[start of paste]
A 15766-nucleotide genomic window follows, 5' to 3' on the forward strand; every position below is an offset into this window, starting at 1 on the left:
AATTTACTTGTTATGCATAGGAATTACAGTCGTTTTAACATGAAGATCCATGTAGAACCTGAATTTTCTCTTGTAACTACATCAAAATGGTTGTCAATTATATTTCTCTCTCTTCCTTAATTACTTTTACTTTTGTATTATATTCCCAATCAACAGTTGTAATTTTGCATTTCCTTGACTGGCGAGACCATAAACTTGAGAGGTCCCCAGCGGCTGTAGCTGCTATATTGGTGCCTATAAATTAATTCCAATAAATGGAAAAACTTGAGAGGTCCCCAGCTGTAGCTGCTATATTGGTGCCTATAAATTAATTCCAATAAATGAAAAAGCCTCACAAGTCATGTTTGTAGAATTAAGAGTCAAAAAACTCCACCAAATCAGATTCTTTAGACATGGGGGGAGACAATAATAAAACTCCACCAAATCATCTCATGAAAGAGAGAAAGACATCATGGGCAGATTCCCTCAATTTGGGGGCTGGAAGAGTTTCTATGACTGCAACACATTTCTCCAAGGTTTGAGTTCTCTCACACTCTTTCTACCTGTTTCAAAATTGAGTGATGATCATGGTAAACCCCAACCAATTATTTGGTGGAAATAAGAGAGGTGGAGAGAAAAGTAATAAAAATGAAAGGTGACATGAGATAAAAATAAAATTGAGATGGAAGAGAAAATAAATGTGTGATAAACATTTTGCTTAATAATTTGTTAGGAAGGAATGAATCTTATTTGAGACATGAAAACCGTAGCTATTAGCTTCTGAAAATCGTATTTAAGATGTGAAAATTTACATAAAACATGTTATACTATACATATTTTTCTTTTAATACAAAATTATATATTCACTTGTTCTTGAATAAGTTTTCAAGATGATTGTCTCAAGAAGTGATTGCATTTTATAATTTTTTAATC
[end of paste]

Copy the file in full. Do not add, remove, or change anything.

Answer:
A 15766-nucleotide genomic window follows, 5' to 3' on the forward strand; every position below is an offset into this window, starting at 1 on the left:
AATTTACTTGTTATGCATAGGAATTACAGTCGTTTTAACATGAAGATCCATGTAGAACCTGAATTTTCTCTTGTAACTACATCAAAATGGTTGTCAATTATATTTCTCTCTCTTCCTTAATTACTTTTACTTTTGTATTATATTCCCAATCAACAGTTGTAATTTTGCATTTCCTTGACTGGCGAGACCATAAACTTGAGAGGTCCCCAGCGGCTGTAGCTGCTATATTGGTGCCTATAAATTAATTCCAATAAATGGAAAAACTTGAGAGGTCCCCAGCTGTAGCTGCTATATTGGTGCCTATAAATTAATTCCAATAAATGAAAAAGCCTCACAAGTCATGTTTGTAGAATTAAGAGTCAAAAAACTCCACCAAATCAGATTCTTTAGACATGGGGGGAGACAATAATAAAACTCCACCAAATCATCTCATGAAAGAGAGAAAGACATCATGGGCAGATTCCCTCAATTTGGGGGCTGGAAGAGTTTCTATGACTGCAACACATTTCTCCAAGGTTTGAGTTCTCTCACACTCTTTCTACCTGTTTCAAAATTGAGTGATGATCATGGTAAACCCCAACCAATTATTTGGTGGAAATAAGAGAGGTGGAGAGAAAAGTAATAAAAATGAAAGGTGACATGAGATAAAAATAAAATTGAGATGGAAGAGAAAATAAATGTGTGATAAACATTTTGCTTAATAATTTGTTAGGAAGGAATGAATCTTATTTGAGACATGAAAACCGTAGCTATTAGCTTCTGAAAATCGTATTTAAGATGTGAAAATTTACATAAAACATGTTATACTATACATATTTTTCTTTTAATACAAAATTATATATTCACTTGTTCTTGAATAAGTTTTCAAGATGATTGTCTCAAGAAGTGATTGCATTTTATAATTTTTTAATC